Caribbean Review of Books

Words to Our Now is a stunning achievement of the essay personal and political. Glave poetically addresses the effects of racism, sexism and homophobia, while seamlessly connecting these issues to human rights struggles here and abroad. The essays quietly instruct those who seek to transform and empower their lives by showing that a commitment to truth speaking is a way is necessary for clarity and growth.

Steven G. Fullwood, Vibe.com

He crafts colorful idealistic dreams of love and acceptance next to dark realities of hate crimes.

Minnesota Daily

Thomas Glave is a passionate writer and political activist.

Art Voice

In these lyrical and powerful essays, Thomas Glave draws on his experiences as a politically committed, gay Jamaican-American writer, academic and activist to put forward a searing condemnation of the prejudices, hatreds, and inhumanities that persist in the United States, Jamaica and elsewhere.

Canada Extra

Spirited essays. Glave has an outsider-insider perspective of the black American experience. He is most compelling when he writes about it.

Philadelphia Gay News

Words To Our Now is a clarion call to accept the connectness amongst human beings.

Weekly Star

[Thomas Glave] has a message that he wants to relate to unite everyone. Charismatic and simultaneously commanding.

Daily Orange

The essays in this politically and poetically powerful collection, though they cover a lot of ground, have in common an abhorrence of racism and homophobia, a celebration of black gay sexuality and creativity, and a never-gratuitous, well-directed rage.

GMax

Glave glues the fragments of his subject matter together with an engaging tone of voice, reminiscent of Geoff Dyer; but unlike Dyer, Glave does not aim for humour and does not separate politics and his personal life.

Times Literary Supplement

In Words to Our Now, he writes about all of that—blackness, gayness, Jamaican-ness, New Yorkness, on being a Jamaican-New Yorker, on being a New York-Jamaican, on having non-gay friends; and he writes, too, about the act of writing itself.

Binghamton Press & Sun-Bulletin

Written in an eclectic style, the book displays a willingness to play with form and craft that can appeal to a broad range of readers.

Syracuse New Times

There is something truly touching and deeply saddening about a book which has to make a case for the embracing of black homosexuals by their own community, when acceptance has been the prevailing theme around which the rest of African-Americana has rallied for generations. A compelling, well-written opus.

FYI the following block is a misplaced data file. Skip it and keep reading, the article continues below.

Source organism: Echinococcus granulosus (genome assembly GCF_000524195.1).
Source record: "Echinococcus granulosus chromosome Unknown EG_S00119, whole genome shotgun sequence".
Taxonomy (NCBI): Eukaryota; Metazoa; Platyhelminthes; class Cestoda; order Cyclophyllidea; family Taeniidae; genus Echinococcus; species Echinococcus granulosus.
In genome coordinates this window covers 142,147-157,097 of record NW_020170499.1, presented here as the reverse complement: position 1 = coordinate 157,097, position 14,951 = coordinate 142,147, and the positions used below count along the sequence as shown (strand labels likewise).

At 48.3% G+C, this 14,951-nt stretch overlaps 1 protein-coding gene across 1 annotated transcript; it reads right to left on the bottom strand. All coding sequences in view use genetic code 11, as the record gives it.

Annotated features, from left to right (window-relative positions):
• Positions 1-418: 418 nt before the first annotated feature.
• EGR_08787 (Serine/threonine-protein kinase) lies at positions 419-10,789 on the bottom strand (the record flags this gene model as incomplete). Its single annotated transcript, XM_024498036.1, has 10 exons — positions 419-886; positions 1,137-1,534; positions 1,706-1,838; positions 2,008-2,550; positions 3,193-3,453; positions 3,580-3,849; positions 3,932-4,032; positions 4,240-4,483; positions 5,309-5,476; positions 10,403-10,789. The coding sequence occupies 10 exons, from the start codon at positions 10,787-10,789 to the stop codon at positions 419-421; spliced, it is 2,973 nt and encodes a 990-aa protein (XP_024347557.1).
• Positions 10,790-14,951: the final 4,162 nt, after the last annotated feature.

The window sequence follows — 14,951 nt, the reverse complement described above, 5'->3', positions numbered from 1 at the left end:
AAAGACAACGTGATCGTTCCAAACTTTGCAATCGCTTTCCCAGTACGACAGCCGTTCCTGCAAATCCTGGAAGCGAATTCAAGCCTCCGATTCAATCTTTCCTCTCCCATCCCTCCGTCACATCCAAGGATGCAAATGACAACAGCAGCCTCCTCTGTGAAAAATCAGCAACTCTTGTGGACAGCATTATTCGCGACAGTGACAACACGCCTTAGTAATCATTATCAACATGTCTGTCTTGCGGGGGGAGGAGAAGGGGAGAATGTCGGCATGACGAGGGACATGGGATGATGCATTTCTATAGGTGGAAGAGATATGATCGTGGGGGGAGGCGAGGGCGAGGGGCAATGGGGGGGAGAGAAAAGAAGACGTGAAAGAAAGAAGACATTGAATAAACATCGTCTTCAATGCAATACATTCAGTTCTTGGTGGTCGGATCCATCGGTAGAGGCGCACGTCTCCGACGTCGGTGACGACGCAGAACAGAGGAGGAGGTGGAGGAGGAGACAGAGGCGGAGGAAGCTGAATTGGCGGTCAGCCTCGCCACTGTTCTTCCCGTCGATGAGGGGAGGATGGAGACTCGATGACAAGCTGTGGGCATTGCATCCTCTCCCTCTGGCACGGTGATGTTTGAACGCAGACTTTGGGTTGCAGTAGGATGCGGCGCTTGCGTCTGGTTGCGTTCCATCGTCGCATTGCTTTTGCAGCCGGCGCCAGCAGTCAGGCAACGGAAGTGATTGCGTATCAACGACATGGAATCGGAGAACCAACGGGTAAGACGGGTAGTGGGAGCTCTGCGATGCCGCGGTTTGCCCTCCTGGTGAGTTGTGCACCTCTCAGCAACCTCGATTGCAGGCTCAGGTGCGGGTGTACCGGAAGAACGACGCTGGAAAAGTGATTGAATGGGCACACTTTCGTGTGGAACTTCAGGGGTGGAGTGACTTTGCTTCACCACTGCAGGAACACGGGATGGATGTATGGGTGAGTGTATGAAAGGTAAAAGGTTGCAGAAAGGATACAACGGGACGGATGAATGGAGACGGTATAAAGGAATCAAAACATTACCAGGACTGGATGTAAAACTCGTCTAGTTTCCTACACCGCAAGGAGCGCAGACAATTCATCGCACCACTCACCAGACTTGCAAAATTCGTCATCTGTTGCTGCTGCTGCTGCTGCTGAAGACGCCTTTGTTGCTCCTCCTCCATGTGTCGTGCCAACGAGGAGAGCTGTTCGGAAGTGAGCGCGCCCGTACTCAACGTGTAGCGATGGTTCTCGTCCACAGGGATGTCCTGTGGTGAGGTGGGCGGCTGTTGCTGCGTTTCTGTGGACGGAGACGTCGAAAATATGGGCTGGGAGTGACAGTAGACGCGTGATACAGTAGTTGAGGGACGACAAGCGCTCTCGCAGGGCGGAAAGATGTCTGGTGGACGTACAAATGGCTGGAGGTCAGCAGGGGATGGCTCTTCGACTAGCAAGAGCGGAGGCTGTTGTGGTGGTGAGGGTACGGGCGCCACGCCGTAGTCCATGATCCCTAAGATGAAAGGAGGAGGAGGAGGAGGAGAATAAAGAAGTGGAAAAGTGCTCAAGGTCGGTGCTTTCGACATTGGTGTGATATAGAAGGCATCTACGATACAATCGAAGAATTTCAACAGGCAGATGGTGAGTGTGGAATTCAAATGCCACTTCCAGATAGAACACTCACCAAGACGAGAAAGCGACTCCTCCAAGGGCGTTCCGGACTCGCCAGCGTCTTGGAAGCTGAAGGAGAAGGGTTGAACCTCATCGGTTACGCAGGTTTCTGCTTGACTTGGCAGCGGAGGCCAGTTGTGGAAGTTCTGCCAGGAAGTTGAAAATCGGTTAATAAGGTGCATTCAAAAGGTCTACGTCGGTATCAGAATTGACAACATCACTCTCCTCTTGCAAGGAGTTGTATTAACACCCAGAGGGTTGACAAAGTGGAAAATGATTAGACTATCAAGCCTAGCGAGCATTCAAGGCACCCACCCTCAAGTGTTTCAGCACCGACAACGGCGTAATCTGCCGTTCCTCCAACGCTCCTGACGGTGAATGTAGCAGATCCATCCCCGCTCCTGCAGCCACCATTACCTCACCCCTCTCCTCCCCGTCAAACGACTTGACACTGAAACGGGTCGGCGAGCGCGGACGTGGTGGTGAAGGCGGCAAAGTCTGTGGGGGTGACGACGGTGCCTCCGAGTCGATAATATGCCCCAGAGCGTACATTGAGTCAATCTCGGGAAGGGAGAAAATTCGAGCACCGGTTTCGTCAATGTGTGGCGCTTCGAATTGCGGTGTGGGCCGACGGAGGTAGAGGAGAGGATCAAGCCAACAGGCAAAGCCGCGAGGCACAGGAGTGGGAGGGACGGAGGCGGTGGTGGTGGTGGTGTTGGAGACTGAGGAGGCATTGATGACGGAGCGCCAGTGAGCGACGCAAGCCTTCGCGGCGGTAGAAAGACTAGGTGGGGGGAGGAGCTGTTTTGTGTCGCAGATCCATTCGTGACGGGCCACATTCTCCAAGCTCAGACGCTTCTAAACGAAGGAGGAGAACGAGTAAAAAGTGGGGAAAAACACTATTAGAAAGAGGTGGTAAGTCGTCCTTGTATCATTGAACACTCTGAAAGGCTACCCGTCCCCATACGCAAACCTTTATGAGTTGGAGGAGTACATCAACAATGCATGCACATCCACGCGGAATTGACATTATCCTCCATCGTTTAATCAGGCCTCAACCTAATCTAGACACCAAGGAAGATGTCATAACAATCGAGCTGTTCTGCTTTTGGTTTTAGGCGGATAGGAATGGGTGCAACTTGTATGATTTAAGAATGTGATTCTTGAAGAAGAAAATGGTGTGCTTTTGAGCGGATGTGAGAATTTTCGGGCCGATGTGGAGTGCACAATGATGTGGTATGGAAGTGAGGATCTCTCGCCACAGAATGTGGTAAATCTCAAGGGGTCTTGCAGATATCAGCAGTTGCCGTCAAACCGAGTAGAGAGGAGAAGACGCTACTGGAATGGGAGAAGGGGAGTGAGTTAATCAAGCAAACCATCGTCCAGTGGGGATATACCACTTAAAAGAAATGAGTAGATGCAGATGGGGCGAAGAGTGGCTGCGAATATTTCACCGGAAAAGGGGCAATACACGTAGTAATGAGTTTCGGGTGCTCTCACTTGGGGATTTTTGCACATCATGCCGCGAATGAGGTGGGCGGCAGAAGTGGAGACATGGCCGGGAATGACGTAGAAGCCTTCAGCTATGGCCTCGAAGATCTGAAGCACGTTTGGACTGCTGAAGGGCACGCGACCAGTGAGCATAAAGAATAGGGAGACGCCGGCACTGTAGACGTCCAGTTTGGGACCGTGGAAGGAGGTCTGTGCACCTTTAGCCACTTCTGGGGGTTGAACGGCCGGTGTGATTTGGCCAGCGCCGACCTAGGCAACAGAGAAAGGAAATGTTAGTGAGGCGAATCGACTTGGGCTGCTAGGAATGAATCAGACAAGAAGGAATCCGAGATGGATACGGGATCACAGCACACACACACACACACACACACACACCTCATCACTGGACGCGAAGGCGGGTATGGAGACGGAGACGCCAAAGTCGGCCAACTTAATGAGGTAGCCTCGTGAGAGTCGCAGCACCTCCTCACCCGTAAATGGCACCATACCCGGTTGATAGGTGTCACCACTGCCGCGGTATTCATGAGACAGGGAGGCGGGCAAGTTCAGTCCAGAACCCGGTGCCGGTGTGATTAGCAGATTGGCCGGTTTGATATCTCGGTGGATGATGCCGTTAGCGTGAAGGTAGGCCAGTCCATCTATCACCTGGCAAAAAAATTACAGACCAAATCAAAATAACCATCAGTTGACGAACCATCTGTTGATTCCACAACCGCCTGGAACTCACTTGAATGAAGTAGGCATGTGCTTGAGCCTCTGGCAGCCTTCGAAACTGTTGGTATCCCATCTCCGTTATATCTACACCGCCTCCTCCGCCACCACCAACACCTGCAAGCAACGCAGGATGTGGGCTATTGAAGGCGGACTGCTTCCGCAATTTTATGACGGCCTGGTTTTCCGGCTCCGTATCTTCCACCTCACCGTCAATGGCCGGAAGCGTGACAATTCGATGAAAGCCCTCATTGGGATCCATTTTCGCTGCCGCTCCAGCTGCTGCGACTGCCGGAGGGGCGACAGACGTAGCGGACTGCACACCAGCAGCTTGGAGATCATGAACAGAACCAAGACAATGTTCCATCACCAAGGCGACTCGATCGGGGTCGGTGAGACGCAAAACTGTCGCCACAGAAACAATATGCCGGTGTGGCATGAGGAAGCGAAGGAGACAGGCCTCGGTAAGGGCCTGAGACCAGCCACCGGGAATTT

Metropolitan Tribune

Insightful, lyrical, and moving, Glave’s blistering and beautiful work will linger in the reader long after the book reposes to the shelf. This is political dissent from the hands of a poet.

Bloomsbury Review

At a time when many educators are struggling to maintain a space for important discussions about race, class, gender, and sexuality within increasingly conservative sets of standardized expectations, Thomas Glave reminds us that imagination, dissent, and the courage to combine the two can give us cause for real hope. Words to Our Now should make us all rethink the terms upon which we select readings and teach essay writing.

Radical Teacher

Glave creatively illuminates the contradictions between liberal rhetoric and social realities of inauthentic multiculturalism. His is a politics of heterogeneity in which difference informs the theory and practice of democracy. Dissent is not an end or goal in itself, he argues. It is the grounding upon which respectful possibilities emerge and grow.

Myers Book Commentary

Glave’s voice is eloquent, thoughtful, and considered.

Society of Caribbean Studies

Words to Our Now

Contents

Baychester: A Memory
Toward a Nobility of the Imagination: Jamaica's Shame (An Open Letter to the People of Jamaica)
(Re-)Recalling Essex Hemphill: Words to Our Now
Fire and Ink: Toward a Quest for Language, History, and a Moral Imagination
Whose Caribbean? An Allegory, in Part
These Blocks, Not Square (Five Movements)
The Death and Light of Brian Williamson
Regarding Carolivia Herron's Thereafter Johnnie, So Long Swept Aside: Why?
Between Jamaica(n) and (North) America(n): Convergent (Divergent) Territories
On the Difficulty of Confiding, with Complete Love and Trust, in Some Heterosexual "Friends"
Panic, Despair: When the Words Do Not Come (But Then an Unexpected Journey)
Regarding a Black Male Monica Lewinsky, Anal Penetration, and Bill Clinton's Sacred White Anus
On the Importance of Returning from Abroad to the United States in a Time of Imperialism and War (A Meditation on Dissent)
Autumn's Relentlessness: Crimes against Hu
Re-membering Steen Fenrich: Not a Candidate for Matthew Sh
Abu Ghraib: Fragments against Forgetting
Again, the Sea

Acknowledgments
Notes
Publication History